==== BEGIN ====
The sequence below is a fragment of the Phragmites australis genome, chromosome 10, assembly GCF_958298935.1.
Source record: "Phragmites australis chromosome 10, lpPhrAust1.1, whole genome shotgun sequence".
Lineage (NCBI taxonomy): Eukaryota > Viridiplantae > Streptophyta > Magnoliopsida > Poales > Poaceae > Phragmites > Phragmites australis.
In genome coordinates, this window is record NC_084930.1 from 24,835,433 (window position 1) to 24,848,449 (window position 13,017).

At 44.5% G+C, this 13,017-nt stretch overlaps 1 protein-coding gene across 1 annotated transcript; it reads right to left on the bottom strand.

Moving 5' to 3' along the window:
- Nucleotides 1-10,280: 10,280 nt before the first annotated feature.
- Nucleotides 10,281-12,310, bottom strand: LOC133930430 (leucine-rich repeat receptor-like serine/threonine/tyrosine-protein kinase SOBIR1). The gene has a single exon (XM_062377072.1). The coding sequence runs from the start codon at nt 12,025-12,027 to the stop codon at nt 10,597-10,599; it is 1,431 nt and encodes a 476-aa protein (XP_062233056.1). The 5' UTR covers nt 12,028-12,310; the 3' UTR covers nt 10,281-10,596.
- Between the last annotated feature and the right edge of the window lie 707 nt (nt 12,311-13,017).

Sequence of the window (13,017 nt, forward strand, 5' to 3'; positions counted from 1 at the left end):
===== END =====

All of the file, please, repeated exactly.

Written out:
The sequence below is a fragment of the Phragmites australis genome, chromosome 10, assembly GCF_958298935.1.
Source record: "Phragmites australis chromosome 10, lpPhrAust1.1, whole genome shotgun sequence".
Lineage (NCBI taxonomy): Eukaryota > Viridiplantae > Streptophyta > Magnoliopsida > Poales > Poaceae > Phragmites > Phragmites australis.
In genome coordinates, this window is record NC_084930.1 from 24,835,433 (window position 1) to 24,848,449 (window position 13,017).

At 44.5% G+C, this 13,017-nt stretch overlaps 1 protein-coding gene across 1 annotated transcript; it reads right to left on the bottom strand.

Moving 5' to 3' along the window:
- Nucleotides 1-10,280: 10,280 nt before the first annotated feature.
- Nucleotides 10,281-12,310, bottom strand: LOC133930430 (leucine-rich repeat receptor-like serine/threonine/tyrosine-protein kinase SOBIR1). The gene has a single exon (XM_062377072.1). The coding sequence runs from the start codon at nt 12,025-12,027 to the stop codon at nt 10,597-10,599; it is 1,431 nt and encodes a 476-aa protein (XP_062233056.1). The 5' UTR covers nt 12,028-12,310; the 3' UTR covers nt 10,281-10,596.
- Between the last annotated feature and the right edge of the window lie 707 nt (nt 12,311-13,017).

Sequence of the window (13,017 nt, forward strand, 5' to 3'; positions counted from 1 at the left end):